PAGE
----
Find out more on Isla Palenque here
The Datai Langkawi – Malaysia
A lesson in sustainable reincarnation, this beloved refined rainforest retreat proves a hotel can transform itself from a traditional upscale paradise of 121 rooms, suites and villas to a forward-thinking, nature-positive conservationist which still promises every first-class holiday perk. The Datai first opened in this 10-million-year-old rainforest in 1993, and its rebirth post a multi-million renovation included a Nature Centre and permaculture system. What’s special about these naturalist-led treks and garden tours is that they engage and educate everyone on why we all need to care about ecology for the sake of all people and the planet.
Find out more on The Datai Langkawi here
Borana Conservancy – Laikipia, Kenya
Here in the Kenyan highlands, accommodation ranges from Arijiju, a five-bedroomed house, to luxe Lengishu overlooking the Laikipia plains and Borana Lodge. A spell here at the foot of Mount Kenya helps finance the protection of the black rhino and lions and the maintenance of elephant migration corridors. The properties are also a member of The Long Run, a non-profit dedicated to the support of conservation-dedicated lodges, and their all-important boosting of biodiversity and protection of wildernesses and wildlife.
Find out more on Borana Conservancy here
São Lourenço do Barrocal – Alentejo, Portugal
This 200-year-old family-run estate, which is celebrating its anniversary this year, isn’t a conventional eco-retreat. What makes this fancy farmhouse two hours from Lisbon appealing for conscious travellers is that while you nourish yourself on delicious home-grown ingredients and organic wines, is that there’s a strong sense the owners looked after everyone in their ecosystem throughout the pandemic.
Locally and independently owned hotels tend to be better custodians and communitarians. Here they encourage guided walks around the prehistoric monuments—these barrocais boulders lend Barrocal its name. As well as history and archaeology lessons, they host pottery workshops with the country’s oldest ceramics producers. In the newly credited Dark Sky Alqueva region, you can also enjoy universe-expanding night sky viewings with an astrophysicist that underlines the benefits of encouraging less light pollution. All reminders to appreciate the nuances of cultural conservation, responsible agriculture and people’s interplay with geography gets our thumbs-up.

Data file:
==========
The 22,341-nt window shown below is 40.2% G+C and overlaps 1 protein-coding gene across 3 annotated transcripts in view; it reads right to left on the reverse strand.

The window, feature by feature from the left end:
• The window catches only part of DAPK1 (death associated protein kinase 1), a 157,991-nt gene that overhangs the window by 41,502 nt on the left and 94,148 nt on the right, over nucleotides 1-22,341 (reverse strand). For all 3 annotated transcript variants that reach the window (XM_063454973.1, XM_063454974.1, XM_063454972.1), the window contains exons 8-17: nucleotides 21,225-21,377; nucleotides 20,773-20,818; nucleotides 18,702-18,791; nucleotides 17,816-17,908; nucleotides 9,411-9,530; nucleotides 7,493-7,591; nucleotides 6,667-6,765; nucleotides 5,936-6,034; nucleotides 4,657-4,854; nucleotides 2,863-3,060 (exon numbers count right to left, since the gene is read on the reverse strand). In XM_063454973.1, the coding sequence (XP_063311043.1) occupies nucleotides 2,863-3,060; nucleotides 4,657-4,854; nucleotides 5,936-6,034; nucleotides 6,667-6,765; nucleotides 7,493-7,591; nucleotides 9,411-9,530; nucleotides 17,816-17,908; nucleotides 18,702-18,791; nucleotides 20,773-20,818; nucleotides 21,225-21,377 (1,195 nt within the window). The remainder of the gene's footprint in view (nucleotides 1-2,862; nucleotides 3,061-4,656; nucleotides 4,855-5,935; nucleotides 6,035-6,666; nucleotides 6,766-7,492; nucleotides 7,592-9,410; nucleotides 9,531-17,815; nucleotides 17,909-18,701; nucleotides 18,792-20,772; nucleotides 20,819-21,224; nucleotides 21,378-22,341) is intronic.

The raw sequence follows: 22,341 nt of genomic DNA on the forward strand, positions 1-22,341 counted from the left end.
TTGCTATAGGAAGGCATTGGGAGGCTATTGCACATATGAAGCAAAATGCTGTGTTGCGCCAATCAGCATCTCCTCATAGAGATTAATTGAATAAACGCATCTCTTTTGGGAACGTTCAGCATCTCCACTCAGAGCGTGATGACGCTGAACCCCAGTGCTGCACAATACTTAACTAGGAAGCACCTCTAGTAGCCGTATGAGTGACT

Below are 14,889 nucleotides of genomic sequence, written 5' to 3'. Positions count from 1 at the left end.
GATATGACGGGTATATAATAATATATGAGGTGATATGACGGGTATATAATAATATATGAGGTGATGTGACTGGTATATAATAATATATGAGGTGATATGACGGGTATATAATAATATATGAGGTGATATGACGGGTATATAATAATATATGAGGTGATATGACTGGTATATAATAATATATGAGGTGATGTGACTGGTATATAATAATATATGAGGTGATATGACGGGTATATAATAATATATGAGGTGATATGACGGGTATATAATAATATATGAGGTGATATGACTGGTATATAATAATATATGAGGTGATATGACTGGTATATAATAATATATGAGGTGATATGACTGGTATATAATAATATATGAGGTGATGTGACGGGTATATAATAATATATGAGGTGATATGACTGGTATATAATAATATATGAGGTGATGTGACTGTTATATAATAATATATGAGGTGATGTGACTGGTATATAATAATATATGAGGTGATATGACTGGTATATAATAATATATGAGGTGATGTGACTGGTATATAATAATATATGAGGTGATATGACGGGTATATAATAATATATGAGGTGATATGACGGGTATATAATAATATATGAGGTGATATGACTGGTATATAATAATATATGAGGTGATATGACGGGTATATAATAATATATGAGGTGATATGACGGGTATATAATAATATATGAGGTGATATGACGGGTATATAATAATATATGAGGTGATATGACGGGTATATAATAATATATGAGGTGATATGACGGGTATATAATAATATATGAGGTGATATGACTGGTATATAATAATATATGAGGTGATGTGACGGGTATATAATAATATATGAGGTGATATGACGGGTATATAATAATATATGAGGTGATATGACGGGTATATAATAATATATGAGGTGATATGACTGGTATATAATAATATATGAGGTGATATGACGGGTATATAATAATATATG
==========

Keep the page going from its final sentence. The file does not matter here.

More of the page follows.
Find out more about São Lourenço do Barrocal here
Soneva Fushi and Soneva Jani – Maldives
The Soneva brand sparks lust on Instagram for their pool villas with slides into the sea, and butler-tended thatched cabins. What gets those in the know when it comes to positive-impact accommodation really excited? Soneva’s attitude to garbage and their policy-changing Namoona initiative. In an island country which produces 365,000 tons of solid waste annually, municipal waste facilities are limited, meaning rubbish is burnt or chucked in the sea. This partnership between the world-class hotel brand and the islands of Maalhos, Dharavandhoo and Kihaadhoo, Common Seas marine charity and local government, shows us that luxury trips supporting the education of locals about ocean stewardship is what is most worth us swooning over.
Learn more about Soneva Fushi and Soneva Jani
Juliet Kinsman is a London-based journalist, sustainability expert and broadcaster who has spent three decades sharing stories about the world’s most special places. The first-ever Sustainability Editor of Condé Nast Traveller, Juliet extols eco-luxury for the BBC through to The Times, and her book ‘The Green Edit: Travel (Easy Tips for the Eco-Traveller)’ is essential reading for more responsible adventures. The founding editor of Mr & Mrs Smith and author of Louis Vuitton City Guides, she’s most recently founded non-profit consultancy Bouteco, which inspires all to strive for more positive impact through their escapes.